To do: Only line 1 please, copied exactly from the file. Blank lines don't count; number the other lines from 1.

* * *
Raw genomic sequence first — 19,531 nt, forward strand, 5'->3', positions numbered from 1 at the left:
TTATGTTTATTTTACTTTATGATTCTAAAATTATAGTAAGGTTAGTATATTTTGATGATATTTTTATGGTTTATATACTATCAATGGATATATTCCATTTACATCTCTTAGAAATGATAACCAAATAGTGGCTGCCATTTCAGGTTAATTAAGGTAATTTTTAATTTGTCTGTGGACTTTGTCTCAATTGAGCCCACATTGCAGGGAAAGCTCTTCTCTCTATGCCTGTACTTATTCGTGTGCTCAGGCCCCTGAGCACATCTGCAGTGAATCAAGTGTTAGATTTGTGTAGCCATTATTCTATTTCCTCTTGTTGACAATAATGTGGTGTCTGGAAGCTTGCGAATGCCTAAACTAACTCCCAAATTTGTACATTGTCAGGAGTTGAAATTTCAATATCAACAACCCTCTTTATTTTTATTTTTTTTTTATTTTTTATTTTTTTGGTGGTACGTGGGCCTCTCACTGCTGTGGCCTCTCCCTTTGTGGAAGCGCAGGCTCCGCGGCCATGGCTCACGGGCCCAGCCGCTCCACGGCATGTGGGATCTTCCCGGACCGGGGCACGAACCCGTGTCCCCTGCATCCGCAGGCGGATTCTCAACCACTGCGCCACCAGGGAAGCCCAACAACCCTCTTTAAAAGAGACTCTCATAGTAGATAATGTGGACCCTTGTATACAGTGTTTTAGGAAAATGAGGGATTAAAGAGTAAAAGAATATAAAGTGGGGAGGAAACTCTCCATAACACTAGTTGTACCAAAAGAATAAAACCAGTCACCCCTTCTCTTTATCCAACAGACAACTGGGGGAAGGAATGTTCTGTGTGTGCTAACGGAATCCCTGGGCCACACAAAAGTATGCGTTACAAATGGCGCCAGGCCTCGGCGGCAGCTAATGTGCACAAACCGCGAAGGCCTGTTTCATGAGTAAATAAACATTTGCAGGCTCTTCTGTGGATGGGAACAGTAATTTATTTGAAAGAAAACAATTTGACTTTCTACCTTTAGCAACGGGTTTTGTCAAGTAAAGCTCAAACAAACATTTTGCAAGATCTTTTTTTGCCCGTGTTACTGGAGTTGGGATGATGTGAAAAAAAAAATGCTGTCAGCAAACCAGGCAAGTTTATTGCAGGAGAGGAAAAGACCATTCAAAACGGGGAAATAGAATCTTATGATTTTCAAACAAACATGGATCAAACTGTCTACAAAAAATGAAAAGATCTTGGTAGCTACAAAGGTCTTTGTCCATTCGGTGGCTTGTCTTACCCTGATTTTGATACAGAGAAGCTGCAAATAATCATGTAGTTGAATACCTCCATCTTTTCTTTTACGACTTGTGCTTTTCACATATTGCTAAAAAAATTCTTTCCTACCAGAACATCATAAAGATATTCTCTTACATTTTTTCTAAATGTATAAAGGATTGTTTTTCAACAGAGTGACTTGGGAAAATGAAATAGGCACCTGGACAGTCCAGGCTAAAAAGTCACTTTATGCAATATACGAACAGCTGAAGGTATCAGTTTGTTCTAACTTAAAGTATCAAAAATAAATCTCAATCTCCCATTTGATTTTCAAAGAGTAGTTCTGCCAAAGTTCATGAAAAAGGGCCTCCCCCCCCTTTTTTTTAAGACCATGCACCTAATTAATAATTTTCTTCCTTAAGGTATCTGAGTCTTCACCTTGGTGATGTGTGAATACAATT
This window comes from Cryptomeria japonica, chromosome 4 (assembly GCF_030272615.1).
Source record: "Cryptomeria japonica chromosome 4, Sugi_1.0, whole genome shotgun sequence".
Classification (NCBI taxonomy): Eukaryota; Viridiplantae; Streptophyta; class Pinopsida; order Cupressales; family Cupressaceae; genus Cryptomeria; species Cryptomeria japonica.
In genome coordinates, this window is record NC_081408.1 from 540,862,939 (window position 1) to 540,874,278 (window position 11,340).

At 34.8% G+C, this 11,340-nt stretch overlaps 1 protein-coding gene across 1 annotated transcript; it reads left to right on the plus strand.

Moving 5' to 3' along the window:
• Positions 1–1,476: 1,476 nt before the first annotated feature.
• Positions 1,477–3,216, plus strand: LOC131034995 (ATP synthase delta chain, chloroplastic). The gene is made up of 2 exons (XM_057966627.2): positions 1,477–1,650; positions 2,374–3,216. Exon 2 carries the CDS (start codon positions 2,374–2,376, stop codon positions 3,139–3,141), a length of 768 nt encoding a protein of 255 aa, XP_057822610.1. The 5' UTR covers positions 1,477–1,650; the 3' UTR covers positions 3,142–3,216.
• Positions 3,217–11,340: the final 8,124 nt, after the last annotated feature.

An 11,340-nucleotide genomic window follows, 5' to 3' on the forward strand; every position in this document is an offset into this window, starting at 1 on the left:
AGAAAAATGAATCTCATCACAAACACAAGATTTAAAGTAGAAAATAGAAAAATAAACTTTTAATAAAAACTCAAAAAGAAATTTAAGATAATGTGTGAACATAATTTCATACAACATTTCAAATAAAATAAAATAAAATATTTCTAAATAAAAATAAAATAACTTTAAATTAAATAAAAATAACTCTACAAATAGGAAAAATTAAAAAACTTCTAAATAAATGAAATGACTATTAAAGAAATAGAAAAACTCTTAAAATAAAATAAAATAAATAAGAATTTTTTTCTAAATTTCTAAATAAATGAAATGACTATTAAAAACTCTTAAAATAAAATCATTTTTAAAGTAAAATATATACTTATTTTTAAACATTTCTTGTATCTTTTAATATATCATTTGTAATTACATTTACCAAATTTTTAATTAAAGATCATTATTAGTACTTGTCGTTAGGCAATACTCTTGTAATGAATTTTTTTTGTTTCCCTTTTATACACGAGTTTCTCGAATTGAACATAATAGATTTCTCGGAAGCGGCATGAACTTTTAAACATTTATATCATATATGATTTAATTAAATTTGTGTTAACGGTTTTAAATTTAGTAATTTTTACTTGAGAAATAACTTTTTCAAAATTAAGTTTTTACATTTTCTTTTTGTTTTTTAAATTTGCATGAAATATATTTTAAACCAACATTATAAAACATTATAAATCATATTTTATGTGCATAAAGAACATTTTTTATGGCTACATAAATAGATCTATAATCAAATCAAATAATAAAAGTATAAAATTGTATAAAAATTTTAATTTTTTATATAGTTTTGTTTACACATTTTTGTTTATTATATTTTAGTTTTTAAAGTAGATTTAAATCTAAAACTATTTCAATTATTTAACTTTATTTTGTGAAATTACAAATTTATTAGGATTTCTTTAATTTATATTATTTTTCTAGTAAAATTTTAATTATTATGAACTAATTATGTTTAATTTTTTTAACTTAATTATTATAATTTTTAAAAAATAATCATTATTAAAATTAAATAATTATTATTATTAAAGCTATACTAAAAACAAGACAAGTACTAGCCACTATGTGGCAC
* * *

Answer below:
Raw genomic sequence first — 19,531 nt, forward strand, 5'->3', positions numbered from 1 at the left: